We thank Sam Miller, Francis Nano, and Laurence Rohmer for helpful discussions; Tom Kawula for sharing protocols; Ted Freeman for help with computer scripts; and Cheri Turner for technical assistance. This work was supported by Washington, Wyoming, Alaska, Montana, and Idaho (WWAMI) Regional Center of Excellence for Biodefense and Emerging Infectious Disease Research, National Institute of Allergy and Infectious Diseases Grant 5 U54 AI057141-04.

Abbreviations

TSAC
trypticase soy agar supplemented with 0.1% l-cysteine HCl and 0.2% dextrose
TSBC
trypticase soy broth supplemented with 0.1% l-cysteine HCl and 0.2% dextrose

Footnotes

The authors declare no conflict of interest.

This article is a PNAS direct submission.

This article contains supporting information online at www.pnas.org/cgi/content/full/0606713104/DC1.

References

1. Jensen WA, Kirsch CM. Semin Respir Infect. 2003;18:146–158. [PubMed]
2. Petersen JM, Schriefer ME. Vet Res. 2005;36:455–467. [PubMed]
3. Ellis J, Oyston PC, Green M, Titball RW. Clin Microbiol Rev. 2002;15:631–646. [PMC free article] [PubMed]
4. McCrumb FR. Bacteriol Rev. 1961;25:262–267. [PMC free article] [PubMed]
5. Darling RG, Catlett CL, Huebner KD, Jarrett DG. Emerg Med Clin North Am. 2002;20:273–309. [PubMed]
6. Titball RW, Johansson A, Forsman M. Trends Microbiol. 2003;11:118–123. [PubMed]
7. Hollis DG, Weaver RE, Steigerwalt AG, Wenger JD, Moss CW, Brenner DJ. J Clin Microbiol. 1989;27:1601–1608. [PMC free article] [PubMed]
8. Pammit MA, Raulie EK, Lauriano CM, Klose KE, Arulanandam BP. Infect Immun. 2006;74:2063–2071. [PMC free article] [PubMed]
9. Santic M, Molmeret M, Abu Kwaik Y. Cell Microbiol. 2005;7:957–967. [PubMed]
10. Kieffer TL, Cowley S, Nano FE, Elkins KL. Microbes Infect. 2003;5:397–403. [PubMed]
12. Larsson P, Oyston PC, Chain P, Chu MC, Duffield M, Fuxelius HH, Garcia E, Halltorp G, Johansson D, Isherwood KE, et al. Nat Genet. 2005;37:153–159. [PubMed]
13. Santic M, Molmeret M, Klose KE, Abu Kwaik Y. Trends Microbiol. 2006;14:37–44. [PubMed]
14. Barker JH, Weiss J, Apicella MA, Nauseef WM. Infect Immun. 2006;74:3277–3284. [PMC free article] [PubMed]
15. Duenas AI, Aceves M, Orduna A, Diaz R, Sanchez Crespo M, Garcia-Rodriguez C. Int Immunol. 2006;18:785–795. [PubMed]
16. Bosio CM, Dow SW. J Immunol. 2005;175:6792–6801. [PubMed]
17. Lauriano CM, Barker JR, Yoon SS, Nano FE, Arulanandam BP, Hassett DJ, Klose KE. Proc Natl Acad Sci USA. 2004;101:4246–4249. [PMC free article] [PubMed]
18. Nano FE, Zhang N, Cowley SC, Klose KE, Cheung KK, Roberts MJ, Ludu JS, Letendre GW, Meierovics AI, Stephens G, Elkins KL. J Bacteriol. 2004;186:6430–6436. [PMC free article] [PubMed]
19. Santic M, Molmeret M, Klose KE, Jones S, Kwaik YA. Cell Microbiol. 2005;7:969–979. [PubMed]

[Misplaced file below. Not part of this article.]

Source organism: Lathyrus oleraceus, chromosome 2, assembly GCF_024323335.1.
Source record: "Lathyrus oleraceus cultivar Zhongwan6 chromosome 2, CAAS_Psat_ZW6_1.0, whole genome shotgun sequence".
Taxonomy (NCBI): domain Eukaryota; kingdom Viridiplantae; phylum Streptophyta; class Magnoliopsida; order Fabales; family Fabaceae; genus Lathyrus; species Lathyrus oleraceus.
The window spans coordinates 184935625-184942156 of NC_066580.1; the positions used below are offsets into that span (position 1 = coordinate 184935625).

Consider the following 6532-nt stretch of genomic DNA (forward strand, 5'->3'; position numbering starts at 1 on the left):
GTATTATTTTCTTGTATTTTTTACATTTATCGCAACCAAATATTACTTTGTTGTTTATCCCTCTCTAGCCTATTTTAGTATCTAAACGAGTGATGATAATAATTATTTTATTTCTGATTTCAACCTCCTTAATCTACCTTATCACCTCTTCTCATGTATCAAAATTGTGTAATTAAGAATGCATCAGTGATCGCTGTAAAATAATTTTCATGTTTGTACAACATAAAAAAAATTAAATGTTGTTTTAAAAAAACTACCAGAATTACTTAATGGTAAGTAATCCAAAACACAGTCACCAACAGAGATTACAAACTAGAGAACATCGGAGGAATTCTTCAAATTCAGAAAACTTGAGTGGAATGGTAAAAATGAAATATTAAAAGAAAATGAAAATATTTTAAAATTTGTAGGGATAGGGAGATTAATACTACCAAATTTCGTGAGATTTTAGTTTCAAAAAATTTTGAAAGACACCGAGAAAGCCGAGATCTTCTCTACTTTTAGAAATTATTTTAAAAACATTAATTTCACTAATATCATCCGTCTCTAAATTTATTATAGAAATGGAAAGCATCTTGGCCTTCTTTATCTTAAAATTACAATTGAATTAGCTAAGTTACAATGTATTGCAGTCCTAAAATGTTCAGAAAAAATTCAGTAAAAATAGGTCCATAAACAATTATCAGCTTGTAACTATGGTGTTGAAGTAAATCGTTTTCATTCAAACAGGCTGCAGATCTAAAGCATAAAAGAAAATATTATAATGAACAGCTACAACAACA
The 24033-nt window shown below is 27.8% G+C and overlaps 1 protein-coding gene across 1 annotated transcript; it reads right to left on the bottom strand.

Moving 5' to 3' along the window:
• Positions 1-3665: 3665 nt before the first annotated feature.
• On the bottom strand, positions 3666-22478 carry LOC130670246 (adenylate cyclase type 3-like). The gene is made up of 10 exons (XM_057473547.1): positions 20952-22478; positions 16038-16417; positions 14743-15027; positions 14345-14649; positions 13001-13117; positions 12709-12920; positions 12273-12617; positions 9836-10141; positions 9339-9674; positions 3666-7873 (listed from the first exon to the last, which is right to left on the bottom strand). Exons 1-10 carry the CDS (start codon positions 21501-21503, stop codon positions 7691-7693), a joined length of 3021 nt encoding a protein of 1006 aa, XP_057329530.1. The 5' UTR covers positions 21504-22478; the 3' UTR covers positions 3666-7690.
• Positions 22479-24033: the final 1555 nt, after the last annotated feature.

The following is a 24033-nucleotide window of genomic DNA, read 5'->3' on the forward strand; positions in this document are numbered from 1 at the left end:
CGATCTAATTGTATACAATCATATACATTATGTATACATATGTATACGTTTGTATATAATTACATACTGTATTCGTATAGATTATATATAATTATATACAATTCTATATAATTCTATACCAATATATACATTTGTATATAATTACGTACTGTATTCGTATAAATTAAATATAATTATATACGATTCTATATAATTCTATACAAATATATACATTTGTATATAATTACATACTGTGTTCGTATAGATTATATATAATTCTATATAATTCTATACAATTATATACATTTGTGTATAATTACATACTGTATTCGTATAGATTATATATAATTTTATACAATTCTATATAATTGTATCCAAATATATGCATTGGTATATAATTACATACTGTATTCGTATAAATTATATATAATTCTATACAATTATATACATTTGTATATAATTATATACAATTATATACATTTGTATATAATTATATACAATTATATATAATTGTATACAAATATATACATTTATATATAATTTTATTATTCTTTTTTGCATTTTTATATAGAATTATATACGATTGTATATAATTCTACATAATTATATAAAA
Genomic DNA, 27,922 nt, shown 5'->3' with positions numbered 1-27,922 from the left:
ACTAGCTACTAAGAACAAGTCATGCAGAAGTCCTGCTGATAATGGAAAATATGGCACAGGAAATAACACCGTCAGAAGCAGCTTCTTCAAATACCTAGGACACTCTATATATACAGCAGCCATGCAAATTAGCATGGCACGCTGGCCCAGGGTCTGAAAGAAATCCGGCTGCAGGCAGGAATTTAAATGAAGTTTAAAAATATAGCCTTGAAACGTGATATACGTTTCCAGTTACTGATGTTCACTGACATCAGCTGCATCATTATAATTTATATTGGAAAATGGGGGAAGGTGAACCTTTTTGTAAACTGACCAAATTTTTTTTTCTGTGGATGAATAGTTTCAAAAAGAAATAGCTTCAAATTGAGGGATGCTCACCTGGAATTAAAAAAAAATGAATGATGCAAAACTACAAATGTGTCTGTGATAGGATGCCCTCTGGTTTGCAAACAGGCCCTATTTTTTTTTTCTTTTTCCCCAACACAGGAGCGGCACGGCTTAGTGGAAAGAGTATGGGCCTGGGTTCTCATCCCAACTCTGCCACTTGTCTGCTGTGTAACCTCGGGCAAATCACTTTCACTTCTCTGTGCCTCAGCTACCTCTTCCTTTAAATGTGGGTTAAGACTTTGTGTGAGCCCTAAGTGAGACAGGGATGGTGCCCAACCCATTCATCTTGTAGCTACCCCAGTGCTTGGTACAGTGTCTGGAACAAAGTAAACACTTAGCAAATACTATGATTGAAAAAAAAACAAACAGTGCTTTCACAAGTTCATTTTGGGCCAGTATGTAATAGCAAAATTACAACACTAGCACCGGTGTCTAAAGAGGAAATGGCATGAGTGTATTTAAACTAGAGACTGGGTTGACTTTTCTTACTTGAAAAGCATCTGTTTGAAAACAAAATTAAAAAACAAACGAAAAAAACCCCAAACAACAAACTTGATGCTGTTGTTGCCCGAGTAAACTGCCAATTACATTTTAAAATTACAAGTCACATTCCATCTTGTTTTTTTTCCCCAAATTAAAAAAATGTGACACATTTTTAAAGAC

20. Forslund AL, Kuoppa K, Svensson K, Salomonsson E, Johansson A, Bystrom M, Oyston PC, Michell SL, Titball RW, Noppa L, et al. Mol Microbiol. 2006;59:1818–1830. [PubMed]
21. Sullivan JT, Jeffery EF, Shannon JD, Ramakrishnan G. J Bacteriol. 2006;188:3785–3795. [PMC free article] [PubMed]
22. Salama NR, Manoil C. Curr Opin Microbiol. 2006;9:307–311. [PubMed]
23. Chalker AF, Lunsford RD. Pharmacol Ther. 2002;95:1–20. [PubMed]
24. Kawula TH, Hall JD, Fuller JR, Craven RR. Appl Environ Microbiol. 2004;70:6901–6904. [PMC free article] [PubMed]
25. Jacobs MA, Alwood A, Thaipisuttikul I, Spencer D, Haugen E, Ernst S, Will O, Kaul R, Raymond C, Levy R, et al. Proc Natl Acad Sci USA. 2003;100:14339–14344. [PMC free article] [PubMed]
26. Lauriano CM, Barker JR, Nano FE, Arulanandam BP, Klose KE. FEMS Microbiol Lett. 2003;229:195–202. [PubMed]
27. Schweizer HP. J Mol Microbiol Biotechnol. 2003;5:67–77. [PubMed]
28. Reznikoff WS. Mol Microbiol. 2003;47:1199–1206. [PubMed]
29. Gerdes SY, Scholle MD, Campbell JW, Balazsi G, Ravasz E, Daugherty MD, Somera AL, Kyrpides NC, Anderson I, Gelfand MS, et al. J Bacteriol. 2003;185:5673–5684. [PMC free article] [PubMed]
30. Baba T, Ara T, Hasegawa M, Takai Y, Okumura Y, Baba M, Datsenko KA, Tomita M, Wanner BL, Mori H. Mol Syst Biol 2. 2006:2006–0008. [PMC free article] [PubMed]
31. Maier TM, Pechous R, Casey M, Zahrt TC, Frank DW. Appl Environ Microbiol. 2006;72:1878–1885. [PMC free article] [PubMed]
32. Qin A, Mann BJ. BMC Microbiol. 2006;6:69. [PMC free article] [PubMed]
33. Tempel R, Lai XH, Crosa L, Kozlowicz B, Heffron F. Infect Immun. 2006;74:5095–5105. [PMC free article] [PubMed]
34. Knuth K, Niesalla H, Hueck CJ, Fuchs TM. Mol Microbiol. 2004;51:1729–1744. [PubMed]
35. Kobayashi K, Ehrlich SD, Albertini A, Amati G, Andersen KK, Arnaud M, Asai K, Ashikaga S, Aymerich S, Bessieres P, et al. Proc Natl Acad Sci USA. 2003;100:4678–4683. [PMC free article] [PubMed]
36. Larson CL, Wicht W, Jellison WL. Public Health Rep. 1955;70:253–258. [PMC free article] [PubMed]
37. Manoil C, Beckwith J. Proc Natl Acad Sci USA. 1985;82:8129–8133. [PMC free article] [PubMed]
38. Abd H, Johansson T, Golovliov I, Sandstrom G, Forsman M. Appl Environ Microbiol. 2003;69:600–606. [PMC free article] [PubMed]
39. Chamberlain RE. Appl Microbiol. 1965;13:232–235. [PMC free article] [PubMed]
40. Rivera MC, Jain R, Moore JE, Lake JA. Proc Natl Acad Sci USA. 1998;95:6239–6244. [PMC free article] [PubMed]
41. Zhou M, Bhasin A, Reznikoff WS. J Mol Biol. 1998;276:913–925. [PubMed]

Articles from Proceedings of the National Academy of Sciences of the United States of America are provided here courtesy of National Academy of Sciences

Formats:

Related citations in PubMed

See reviews...See all...

Cited by other articles in PMC

See all...

Links

Recent Activity

Your browsing activity is empty.

Activity recording is turned off.

Turn recording back on

See more...